Spinel Quality Factors


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The vivid red colour in these spinel specimens from Myanmar equals the finest red colour in any gem. - © GIA & Tino Hammid
Spinel is generally highly sought after by gem connoisseurs, and well-formed spinel crystals are in high demand among collectors.

Spinel comes in a variety of colours, but the most commercially important are red and pink. Mauve- or lilac-coloured spinels are also attractive, and some blue spinel colours can be intense.

Spinel colours
Red, pink, lilac, and blue are commercially important spinel colours.
Colour
Some spinel colours are more rare and valuable than others. In general, red spinel is the most desirable, followed by fine cobalt-blue spinel, then by vibrant hot pink and vivid orange stones. Violet and bluish purple to purple, or lavender, stones tend to be less attractive, and less in demand than other, rarer colours.

Intensely coloured spinel
Spinel can be found in intense pink to red to purple colours.
Red spinel ranges from orangey red to purplish red, with pure red to slightly purplish red hues of medium to medium-dark tone considered the finest of all. A top-quality 5-ct. red spinel might sell for around a tenth the price of an equivalent-quality ruby, and pink spinel often sells for less than pink sapphire.

Fine pink spinel
Myanmar also produces fine pink spinel. - Courtesy Pala International
Spinel has been making a name for itself over the last couple of decades, and demand for fine stones well exceeds supply. In fact, spinel is in great demand among gemmologists and gem connoisseurs. This has, to some degree, closed the spinel vs. ruby-and-sapphire price gap.

Blue spinel hues range from violet blue through very slightly greenish blue.

Most stones have low saturation, and the blue hues take on a distinctly greyish look. The best and most highly valued blue spinel colours parallel blue sapphire, with intense violet-blue to pure blue colours that are neither too dark nor too light.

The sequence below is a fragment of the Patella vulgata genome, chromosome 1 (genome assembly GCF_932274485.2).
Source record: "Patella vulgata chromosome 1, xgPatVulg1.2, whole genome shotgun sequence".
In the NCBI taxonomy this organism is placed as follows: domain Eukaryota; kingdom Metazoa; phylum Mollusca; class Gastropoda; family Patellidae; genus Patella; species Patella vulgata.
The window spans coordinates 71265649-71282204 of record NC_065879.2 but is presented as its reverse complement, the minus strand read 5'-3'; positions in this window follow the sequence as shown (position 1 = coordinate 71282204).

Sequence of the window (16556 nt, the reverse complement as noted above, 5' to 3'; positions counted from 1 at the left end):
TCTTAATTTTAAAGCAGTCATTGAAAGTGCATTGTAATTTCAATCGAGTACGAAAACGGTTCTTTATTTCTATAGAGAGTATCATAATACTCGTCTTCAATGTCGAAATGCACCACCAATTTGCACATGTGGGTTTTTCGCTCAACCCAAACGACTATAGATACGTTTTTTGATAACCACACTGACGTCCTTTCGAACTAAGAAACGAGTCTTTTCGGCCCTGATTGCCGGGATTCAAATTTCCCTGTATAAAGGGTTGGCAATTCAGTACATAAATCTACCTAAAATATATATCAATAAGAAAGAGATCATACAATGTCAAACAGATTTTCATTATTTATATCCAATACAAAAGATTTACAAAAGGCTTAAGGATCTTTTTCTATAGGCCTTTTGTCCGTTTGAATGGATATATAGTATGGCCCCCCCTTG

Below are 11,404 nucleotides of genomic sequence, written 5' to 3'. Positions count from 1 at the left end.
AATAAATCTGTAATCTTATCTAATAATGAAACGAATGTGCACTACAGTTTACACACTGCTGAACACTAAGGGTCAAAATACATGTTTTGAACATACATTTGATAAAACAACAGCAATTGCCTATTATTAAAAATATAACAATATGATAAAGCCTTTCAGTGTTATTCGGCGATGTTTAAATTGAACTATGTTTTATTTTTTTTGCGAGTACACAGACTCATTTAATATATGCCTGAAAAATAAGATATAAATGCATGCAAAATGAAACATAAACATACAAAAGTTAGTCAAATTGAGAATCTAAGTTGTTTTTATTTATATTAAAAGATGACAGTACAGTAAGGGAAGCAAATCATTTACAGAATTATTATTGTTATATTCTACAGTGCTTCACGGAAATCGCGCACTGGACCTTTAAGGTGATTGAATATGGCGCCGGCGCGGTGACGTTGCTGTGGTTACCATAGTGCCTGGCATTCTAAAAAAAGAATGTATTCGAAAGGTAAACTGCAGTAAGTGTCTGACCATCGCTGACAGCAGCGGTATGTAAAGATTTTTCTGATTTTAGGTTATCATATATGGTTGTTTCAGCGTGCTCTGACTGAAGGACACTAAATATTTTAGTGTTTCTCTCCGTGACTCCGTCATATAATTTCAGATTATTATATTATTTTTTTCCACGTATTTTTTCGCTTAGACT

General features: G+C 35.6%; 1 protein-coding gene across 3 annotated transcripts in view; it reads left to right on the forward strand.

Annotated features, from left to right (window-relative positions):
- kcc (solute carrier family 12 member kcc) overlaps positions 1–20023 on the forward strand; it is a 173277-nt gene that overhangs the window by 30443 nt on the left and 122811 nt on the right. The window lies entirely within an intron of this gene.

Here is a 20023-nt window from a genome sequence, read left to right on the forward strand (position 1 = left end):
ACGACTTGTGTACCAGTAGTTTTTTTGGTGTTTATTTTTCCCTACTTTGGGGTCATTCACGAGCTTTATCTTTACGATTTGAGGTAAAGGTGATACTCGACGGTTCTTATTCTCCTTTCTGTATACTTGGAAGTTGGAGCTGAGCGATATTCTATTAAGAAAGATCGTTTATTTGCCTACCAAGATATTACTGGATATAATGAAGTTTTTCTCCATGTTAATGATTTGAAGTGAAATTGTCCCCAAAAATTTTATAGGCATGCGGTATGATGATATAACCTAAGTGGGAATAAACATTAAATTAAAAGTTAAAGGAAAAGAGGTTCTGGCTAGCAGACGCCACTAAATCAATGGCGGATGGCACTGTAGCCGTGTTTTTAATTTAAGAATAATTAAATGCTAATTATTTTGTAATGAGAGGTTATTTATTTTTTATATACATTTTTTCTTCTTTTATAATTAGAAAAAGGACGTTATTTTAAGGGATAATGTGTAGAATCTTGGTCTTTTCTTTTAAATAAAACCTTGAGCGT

Clarity
Spinel that has no inclusions visible to the eye is more valuable than spinel with inclusions that can be seen. The more visible any inclusions are, the more the value drops.

“Rose Red” Spinel
Spinel without any eye-visible inclusions is highly valued.
Star effect in spinel
Well-placed inclusions can cause the star effect in spinel.
Spinel can have some very beautiful inclusions that reflect the gem’s usual octahedral crystal growth. Some appear in groups that resemble human fingerprints.

Inclusion in spinel
This inclusion in a spinel has the appearance of a human fingerprint.
Cut
Spinel is cut in a variety of shapes and cutting styles. As with many coloured stones, ovals and cushion shapes are very popular.

Spinel colours
The cutter often decides on the gem’s final shape based on the potential weight recovery from the rough. - © GIA & Tino Hammid, courtesy Gordon Bleck
Because of the scarcity of spinel on the market, most fine-quality rough is cut in non-standard sizes to save weight, instead of in standard industry sizes. The standard-cut, or calibrated, stones that are available tend to be mixed-cut ovals, usually in 6×4-mm and 7×5-mm sizes, suitable for centre stones in rings. Commercial qualities are more commonly cut to standard sizes for jewellery.

Intense pink, spinel
This intense pink spinel from Tanzania is a well-cut, very bright stone. - Courtesy Edward Boehm, JOEB Enterprises
High-quality, well-cut spinels
Matched sets of large, high-quality, well-cut spinels are very rare. These stones from Tajikistan will be used for a very high-end jewellery suite. - Courtesy Pamir Gems Co. Ltd
Carat Weight
Larger spinel sizes rise considerably in per-carat price. Availability drops and prices rise sharply for fine red, pink and blue stones above five carats.

123.14-carat spinel
This 123.14-ct. spinel was cut from a 532-ct. piece of rough that came from Tajikistan’s Pamir Mountains. - Courtesy Evan Caplan, Los Angeles